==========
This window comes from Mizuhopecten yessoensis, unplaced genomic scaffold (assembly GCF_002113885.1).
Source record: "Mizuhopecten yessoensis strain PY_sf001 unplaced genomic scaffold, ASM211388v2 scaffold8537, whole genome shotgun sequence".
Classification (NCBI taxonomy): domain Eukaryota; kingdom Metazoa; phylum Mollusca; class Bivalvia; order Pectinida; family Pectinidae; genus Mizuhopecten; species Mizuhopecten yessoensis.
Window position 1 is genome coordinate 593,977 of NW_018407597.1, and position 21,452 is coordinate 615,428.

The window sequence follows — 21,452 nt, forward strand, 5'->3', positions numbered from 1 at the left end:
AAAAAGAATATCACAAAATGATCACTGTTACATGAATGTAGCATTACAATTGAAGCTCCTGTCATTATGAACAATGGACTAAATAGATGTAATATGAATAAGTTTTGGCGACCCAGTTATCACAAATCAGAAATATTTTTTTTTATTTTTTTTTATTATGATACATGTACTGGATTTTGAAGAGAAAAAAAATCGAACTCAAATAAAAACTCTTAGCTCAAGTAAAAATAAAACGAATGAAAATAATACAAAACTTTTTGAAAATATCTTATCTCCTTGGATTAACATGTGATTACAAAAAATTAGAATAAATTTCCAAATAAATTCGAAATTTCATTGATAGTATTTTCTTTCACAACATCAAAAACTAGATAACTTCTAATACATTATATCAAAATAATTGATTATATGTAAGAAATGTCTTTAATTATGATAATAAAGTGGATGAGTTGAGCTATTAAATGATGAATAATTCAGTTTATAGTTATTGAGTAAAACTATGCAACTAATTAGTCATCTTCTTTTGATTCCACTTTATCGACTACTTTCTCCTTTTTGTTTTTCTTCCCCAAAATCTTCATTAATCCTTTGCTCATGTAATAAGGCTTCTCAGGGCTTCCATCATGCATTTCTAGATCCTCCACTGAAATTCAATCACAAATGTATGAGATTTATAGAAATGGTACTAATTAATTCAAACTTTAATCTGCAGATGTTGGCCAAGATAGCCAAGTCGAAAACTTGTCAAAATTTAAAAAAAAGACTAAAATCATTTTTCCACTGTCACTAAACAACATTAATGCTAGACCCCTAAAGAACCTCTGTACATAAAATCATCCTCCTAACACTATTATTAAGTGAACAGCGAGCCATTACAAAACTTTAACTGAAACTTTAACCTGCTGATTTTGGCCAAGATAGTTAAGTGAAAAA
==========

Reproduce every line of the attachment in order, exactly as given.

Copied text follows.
This window comes from Mizuhopecten yessoensis, unplaced genomic scaffold (assembly GCF_002113885.1).
Source record: "Mizuhopecten yessoensis strain PY_sf001 unplaced genomic scaffold, ASM211388v2 scaffold8537, whole genome shotgun sequence".
Classification (NCBI taxonomy): domain Eukaryota; kingdom Metazoa; phylum Mollusca; class Bivalvia; order Pectinida; family Pectinidae; genus Mizuhopecten; species Mizuhopecten yessoensis.
Window position 1 is genome coordinate 593,977 of NW_018407597.1, and position 21,452 is coordinate 615,428.

The window sequence follows — 21,452 nt, forward strand, 5'->3', positions numbered from 1 at the left end:
AAAAAGAATATCACAAAATGATCACTGTTACATGAATGTAGCATTACAATTGAAGCTCCTGTCATTATGAACAATGGACTAAATAGATGTAATATGAATAAGTTTTGGCGACCCAGTTATCACAAATCAGAAATATTTTTTTTTATTTTTTTTTATTATGATACATGTACTGGATTTTGAAGAGAAAAAAAATCGAACTCAAATAAAAACTCTTAGCTCAAGTAAAAATAAAACGAATGAAAATAATACAAAACTTTTTGAAAATATCTTATCTCCTTGGATTAACATGTGATTACAAAAAATTAGAATAAATTTCCAAATAAATTCGAAATTTCATTGATAGTATTTTCTTTCACAACATCAAAAACTAGATAACTTCTAATACATTATATCAAAATAATTGATTATATGTAAGAAATGTCTTTAATTATGATAATAAAGTGGATGAGTTGAGCTATTAAATGATGAATAATTCAGTTTATAGTTATTGAGTAAAACTATGCAACTAATTAGTCATCTTCTTTTGATTCCACTTTATCGACTACTTTCTCCTTTTTGTTTTTCTTCCCCAAAATCTTCATTAATCCTTTGCTCATGTAATAAGGCTTCTCAGGGCTTCCATCATGCATTTCTAGATCCTCCACTGAAATTCAATCACAAATGTATGAGATTTATAGAAATGGTACTAATTAATTCAAACTTTAATCTGCAGATGTTGGCCAAGATAGCCAAGTCGAAAACTTGTCAAAATTTAAAAAAAAGACTAAAATCATTTTTCCACTGTCACTAAACAACATTAATGCTAGACCCCTAAAGAACCTCTGTACATAAAATCATCCTCCTAACACTATTATTAAGTGAACAGCGAGCCATTACAAAACTTTAACTGAAACTTTAACCTGCTGATTTTGGCCAAGATAGTTAAGTGAAAAA